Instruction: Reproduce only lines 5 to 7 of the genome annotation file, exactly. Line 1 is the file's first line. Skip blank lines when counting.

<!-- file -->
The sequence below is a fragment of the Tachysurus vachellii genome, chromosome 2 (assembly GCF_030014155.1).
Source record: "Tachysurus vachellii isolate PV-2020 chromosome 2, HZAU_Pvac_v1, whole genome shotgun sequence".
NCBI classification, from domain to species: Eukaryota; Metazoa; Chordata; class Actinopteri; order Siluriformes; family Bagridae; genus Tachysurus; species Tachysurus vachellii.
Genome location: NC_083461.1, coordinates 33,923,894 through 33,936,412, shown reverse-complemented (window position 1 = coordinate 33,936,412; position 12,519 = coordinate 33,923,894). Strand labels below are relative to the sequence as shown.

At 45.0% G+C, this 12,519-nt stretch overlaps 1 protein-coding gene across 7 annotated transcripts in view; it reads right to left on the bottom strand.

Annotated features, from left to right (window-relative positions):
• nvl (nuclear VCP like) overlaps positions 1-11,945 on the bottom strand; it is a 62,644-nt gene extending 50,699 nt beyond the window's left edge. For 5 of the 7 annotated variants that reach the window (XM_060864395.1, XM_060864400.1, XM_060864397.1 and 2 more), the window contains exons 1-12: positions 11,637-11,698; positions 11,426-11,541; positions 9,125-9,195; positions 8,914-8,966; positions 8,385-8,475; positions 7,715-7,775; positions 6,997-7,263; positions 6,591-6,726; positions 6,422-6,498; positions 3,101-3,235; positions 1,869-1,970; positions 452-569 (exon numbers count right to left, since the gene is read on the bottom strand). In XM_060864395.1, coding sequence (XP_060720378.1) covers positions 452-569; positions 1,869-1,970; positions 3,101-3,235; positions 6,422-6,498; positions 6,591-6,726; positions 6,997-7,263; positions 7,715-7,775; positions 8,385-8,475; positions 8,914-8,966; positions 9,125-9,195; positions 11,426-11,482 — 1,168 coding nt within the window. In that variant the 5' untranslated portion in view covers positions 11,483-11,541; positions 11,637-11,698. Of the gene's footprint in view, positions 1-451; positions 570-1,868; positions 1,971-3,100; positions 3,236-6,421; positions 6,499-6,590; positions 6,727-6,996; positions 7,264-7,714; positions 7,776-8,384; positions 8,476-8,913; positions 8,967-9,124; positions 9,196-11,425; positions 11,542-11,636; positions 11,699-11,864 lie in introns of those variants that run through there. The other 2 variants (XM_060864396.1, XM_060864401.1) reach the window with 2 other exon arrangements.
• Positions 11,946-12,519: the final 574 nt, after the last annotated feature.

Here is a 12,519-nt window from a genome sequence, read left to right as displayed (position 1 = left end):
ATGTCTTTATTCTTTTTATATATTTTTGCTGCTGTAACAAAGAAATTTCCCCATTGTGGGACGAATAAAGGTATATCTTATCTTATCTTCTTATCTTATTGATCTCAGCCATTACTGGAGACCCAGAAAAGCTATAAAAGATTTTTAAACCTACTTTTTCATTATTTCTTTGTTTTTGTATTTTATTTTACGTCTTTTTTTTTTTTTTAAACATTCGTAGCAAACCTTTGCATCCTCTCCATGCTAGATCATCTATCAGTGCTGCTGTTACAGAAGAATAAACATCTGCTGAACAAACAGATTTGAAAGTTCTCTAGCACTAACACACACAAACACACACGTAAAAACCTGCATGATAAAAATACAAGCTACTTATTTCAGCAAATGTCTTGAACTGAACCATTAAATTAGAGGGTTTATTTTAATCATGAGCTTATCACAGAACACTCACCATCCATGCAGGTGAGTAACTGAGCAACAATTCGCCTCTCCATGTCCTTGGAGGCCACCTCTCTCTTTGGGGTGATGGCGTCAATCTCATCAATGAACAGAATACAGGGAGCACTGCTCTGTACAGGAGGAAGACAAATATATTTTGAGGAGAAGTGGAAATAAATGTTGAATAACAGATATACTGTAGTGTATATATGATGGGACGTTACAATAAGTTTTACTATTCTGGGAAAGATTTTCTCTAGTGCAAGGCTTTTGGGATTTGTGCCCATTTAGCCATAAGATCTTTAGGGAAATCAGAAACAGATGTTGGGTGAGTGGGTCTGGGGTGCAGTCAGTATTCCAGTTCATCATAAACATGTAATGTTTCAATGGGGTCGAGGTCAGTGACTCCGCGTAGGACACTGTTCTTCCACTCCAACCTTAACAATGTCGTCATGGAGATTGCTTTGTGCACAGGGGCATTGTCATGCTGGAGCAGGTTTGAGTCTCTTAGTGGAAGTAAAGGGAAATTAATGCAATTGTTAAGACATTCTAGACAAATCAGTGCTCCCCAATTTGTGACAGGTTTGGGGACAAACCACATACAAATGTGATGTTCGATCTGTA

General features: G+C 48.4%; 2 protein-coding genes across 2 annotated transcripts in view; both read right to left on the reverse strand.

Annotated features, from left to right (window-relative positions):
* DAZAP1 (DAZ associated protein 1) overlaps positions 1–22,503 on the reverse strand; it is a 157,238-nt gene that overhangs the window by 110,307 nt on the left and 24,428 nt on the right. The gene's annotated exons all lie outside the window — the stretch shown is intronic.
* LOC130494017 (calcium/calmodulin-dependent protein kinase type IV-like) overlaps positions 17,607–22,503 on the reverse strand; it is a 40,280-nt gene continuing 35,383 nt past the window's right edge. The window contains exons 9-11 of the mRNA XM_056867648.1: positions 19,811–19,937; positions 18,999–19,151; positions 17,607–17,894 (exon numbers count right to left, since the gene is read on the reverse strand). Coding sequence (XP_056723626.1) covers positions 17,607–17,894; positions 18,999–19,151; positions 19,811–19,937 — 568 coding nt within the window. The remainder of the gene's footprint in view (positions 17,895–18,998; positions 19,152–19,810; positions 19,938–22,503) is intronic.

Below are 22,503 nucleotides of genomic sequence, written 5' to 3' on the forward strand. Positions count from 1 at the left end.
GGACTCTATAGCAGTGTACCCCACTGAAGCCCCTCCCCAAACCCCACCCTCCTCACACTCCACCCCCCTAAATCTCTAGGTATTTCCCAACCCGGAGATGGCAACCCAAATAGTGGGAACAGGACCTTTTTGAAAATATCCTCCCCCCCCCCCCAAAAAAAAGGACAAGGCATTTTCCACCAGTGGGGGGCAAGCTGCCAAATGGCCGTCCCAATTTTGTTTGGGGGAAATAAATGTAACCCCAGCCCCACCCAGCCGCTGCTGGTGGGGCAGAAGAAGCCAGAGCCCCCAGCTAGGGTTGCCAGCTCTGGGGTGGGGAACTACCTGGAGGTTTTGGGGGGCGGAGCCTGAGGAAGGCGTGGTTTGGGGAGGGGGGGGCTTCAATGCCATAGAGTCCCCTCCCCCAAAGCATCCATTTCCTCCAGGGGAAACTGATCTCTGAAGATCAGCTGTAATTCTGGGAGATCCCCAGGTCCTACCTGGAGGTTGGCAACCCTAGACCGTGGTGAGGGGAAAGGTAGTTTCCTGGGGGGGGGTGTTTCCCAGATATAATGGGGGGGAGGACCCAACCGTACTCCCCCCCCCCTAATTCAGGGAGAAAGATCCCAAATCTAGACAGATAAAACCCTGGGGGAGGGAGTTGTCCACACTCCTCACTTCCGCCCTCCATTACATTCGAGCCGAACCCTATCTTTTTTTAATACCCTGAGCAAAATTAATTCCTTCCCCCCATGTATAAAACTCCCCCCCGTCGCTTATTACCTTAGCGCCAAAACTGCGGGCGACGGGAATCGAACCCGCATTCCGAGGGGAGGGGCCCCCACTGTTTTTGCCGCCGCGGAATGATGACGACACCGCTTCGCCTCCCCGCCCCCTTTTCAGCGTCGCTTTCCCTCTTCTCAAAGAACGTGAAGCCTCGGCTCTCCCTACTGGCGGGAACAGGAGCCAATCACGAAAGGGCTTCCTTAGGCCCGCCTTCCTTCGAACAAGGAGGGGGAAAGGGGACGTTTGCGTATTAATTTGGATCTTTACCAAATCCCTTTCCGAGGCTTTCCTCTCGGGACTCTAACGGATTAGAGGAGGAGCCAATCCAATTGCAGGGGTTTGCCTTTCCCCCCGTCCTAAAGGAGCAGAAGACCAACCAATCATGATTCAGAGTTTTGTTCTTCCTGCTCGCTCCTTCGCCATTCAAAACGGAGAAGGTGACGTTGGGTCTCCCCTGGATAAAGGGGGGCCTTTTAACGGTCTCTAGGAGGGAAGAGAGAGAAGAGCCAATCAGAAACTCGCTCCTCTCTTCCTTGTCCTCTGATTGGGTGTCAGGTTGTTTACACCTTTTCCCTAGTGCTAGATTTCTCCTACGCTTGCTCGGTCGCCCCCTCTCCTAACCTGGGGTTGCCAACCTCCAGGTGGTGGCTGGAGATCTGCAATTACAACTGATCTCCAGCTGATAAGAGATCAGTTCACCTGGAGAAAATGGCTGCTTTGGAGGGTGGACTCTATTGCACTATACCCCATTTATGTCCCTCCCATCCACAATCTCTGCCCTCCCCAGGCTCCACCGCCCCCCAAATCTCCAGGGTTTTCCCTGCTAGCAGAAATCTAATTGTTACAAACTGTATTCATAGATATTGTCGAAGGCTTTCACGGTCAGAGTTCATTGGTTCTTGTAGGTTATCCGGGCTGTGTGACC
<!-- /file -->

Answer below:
At 45.0% G+C, this 12,519-nt stretch overlaps 1 protein-coding gene across 7 annotated transcripts in view; it reads right to left on the bottom strand.

Annotated features, from left to right (window-relative positions):
• nvl (nuclear VCP like) overlaps positions 1-11,945 on the bottom strand; it is a 62,644-nt gene extending 50,699 nt beyond the window's left edge. For 5 of the 7 annotated variants that reach the window (XM_060864395.1, XM_060864400.1, XM_060864397.1 and 2 more), the window contains exons 1-12: positions 11,637-11,698; positions 11,426-11,541; positions 9,125-9,195; positions 8,914-8,966; positions 8,385-8,475; positions 7,715-7,775; positions 6,997-7,263; positions 6,591-6,726; positions 6,422-6,498; positions 3,101-3,235; positions 1,869-1,970; positions 452-569 (exon numbers count right to left, since the gene is read on the bottom strand). In XM_060864395.1, coding sequence (XP_060720378.1) covers positions 452-569; positions 1,869-1,970; positions 3,101-3,235; positions 6,422-6,498; positions 6,591-6,726; positions 6,997-7,263; positions 7,715-7,775; positions 8,385-8,475; positions 8,914-8,966; positions 9,125-9,195; positions 11,426-11,482 — 1,168 coding nt within the window. In that variant the 5' untranslated portion in view covers positions 11,483-11,541; positions 11,637-11,698. Of the gene's footprint in view, positions 1-451; positions 570-1,868; positions 1,971-3,100; positions 3,236-6,421; positions 6,499-6,590; positions 6,727-6,996; positions 7,264-7,714; positions 7,776-8,384; positions 8,476-8,913; positions 8,967-9,124; positions 9,196-11,425; positions 11,542-11,636; positions 11,699-11,864 lie in introns of those variants that run through there. The other 2 variants (XM_060864396.1, XM_060864401.1) reach the window with 2 other exon arrangements.